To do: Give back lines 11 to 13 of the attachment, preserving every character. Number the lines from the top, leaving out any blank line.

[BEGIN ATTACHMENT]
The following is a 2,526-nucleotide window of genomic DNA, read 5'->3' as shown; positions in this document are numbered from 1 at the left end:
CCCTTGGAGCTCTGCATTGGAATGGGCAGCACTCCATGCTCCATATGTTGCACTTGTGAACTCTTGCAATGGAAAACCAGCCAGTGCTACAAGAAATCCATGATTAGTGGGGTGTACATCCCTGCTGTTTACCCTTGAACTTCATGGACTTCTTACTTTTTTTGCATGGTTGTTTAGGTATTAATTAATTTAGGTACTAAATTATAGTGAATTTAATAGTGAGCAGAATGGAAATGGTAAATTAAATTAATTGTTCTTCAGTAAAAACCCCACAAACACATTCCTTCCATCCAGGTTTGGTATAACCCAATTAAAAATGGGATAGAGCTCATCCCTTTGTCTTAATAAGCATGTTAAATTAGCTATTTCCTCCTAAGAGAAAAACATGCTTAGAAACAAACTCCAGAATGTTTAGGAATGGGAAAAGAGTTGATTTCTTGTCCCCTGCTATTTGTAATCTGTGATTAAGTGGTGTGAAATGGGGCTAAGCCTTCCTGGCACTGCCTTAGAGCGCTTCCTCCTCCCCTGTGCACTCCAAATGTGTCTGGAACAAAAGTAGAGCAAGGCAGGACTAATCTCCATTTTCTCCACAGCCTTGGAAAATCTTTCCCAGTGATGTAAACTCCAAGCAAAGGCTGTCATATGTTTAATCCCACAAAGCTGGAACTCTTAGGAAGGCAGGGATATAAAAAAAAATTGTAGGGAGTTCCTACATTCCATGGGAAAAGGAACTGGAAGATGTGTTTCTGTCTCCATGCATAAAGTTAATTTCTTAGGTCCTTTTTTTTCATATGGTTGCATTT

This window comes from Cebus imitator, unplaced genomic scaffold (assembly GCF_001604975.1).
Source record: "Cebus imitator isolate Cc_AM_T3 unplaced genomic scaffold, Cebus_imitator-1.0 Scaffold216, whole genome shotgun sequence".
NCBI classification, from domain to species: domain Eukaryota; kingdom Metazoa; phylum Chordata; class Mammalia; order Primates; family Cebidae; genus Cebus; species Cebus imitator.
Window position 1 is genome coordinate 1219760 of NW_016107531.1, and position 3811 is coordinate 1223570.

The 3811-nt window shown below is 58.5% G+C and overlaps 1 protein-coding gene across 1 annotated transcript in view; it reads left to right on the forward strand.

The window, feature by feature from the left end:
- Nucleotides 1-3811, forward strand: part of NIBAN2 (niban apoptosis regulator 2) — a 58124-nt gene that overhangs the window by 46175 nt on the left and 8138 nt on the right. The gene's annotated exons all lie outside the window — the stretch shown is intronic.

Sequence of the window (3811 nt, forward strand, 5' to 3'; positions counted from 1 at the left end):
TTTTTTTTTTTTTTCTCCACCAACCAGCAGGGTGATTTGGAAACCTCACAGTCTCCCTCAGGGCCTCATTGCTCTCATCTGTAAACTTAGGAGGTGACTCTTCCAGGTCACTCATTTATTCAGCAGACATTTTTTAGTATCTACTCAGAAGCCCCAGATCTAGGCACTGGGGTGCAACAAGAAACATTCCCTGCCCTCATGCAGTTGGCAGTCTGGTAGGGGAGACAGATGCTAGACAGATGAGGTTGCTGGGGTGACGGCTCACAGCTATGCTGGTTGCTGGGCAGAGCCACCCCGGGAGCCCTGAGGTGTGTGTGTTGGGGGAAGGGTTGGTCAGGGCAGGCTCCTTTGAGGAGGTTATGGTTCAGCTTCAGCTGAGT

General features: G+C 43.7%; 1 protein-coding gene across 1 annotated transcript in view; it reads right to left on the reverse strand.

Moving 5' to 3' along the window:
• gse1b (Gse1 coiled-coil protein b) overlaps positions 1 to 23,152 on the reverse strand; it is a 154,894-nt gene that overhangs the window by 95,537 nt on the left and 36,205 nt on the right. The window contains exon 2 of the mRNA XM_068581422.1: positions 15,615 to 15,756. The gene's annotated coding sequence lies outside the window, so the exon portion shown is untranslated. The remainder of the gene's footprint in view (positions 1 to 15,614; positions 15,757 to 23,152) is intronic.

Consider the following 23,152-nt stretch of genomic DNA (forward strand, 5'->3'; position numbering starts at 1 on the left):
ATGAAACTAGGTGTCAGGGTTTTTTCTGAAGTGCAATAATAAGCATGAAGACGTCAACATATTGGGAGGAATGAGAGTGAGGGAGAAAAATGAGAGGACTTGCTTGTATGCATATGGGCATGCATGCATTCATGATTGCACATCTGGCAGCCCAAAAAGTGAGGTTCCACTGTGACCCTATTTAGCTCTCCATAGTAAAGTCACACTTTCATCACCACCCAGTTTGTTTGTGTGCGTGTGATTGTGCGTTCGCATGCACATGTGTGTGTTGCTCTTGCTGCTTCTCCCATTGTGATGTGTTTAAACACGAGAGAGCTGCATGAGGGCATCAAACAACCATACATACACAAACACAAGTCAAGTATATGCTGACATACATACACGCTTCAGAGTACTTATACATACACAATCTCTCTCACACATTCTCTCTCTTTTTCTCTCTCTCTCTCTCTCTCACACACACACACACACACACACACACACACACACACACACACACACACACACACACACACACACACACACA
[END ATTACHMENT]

TTTTTTTTTTTTTTCTCCACCAACCAGCAGGGTGATTTGGAAACCTCACAGTCTCCCTCAGGGCCTCATTGCTCTCATCTGTAAACTTAGGAGGTGACTCTTCCAGGTCACTCATTTATTCAGCAGACATTTTTTAGTATCTACTCAGAAGCCCCAGATCTAGGCACTGGGGTGCAACAAGAAACATTCCCTGCCCTCATGCAGTTGGCAGTCTGGTAGGGGAGACAGATGCTAGACAGATGAGGTTGCTGGGGTGACGGCTCACAGCTATGCTGGTTGCTGGGCAGAGCCACCCCGGGAGCCCTGAGGTGTGTGTGTTGGGGGAAGGGTTGGTCAGGGCAGGCTCCTTTGAGGAGGTTATGGTTCAGCTTCAGCTGAGT

General features: G+C 43.7%; 1 protein-coding gene across 1 annotated transcript in view; it reads right to left on the reverse strand.

Moving 5' to 3' along the window: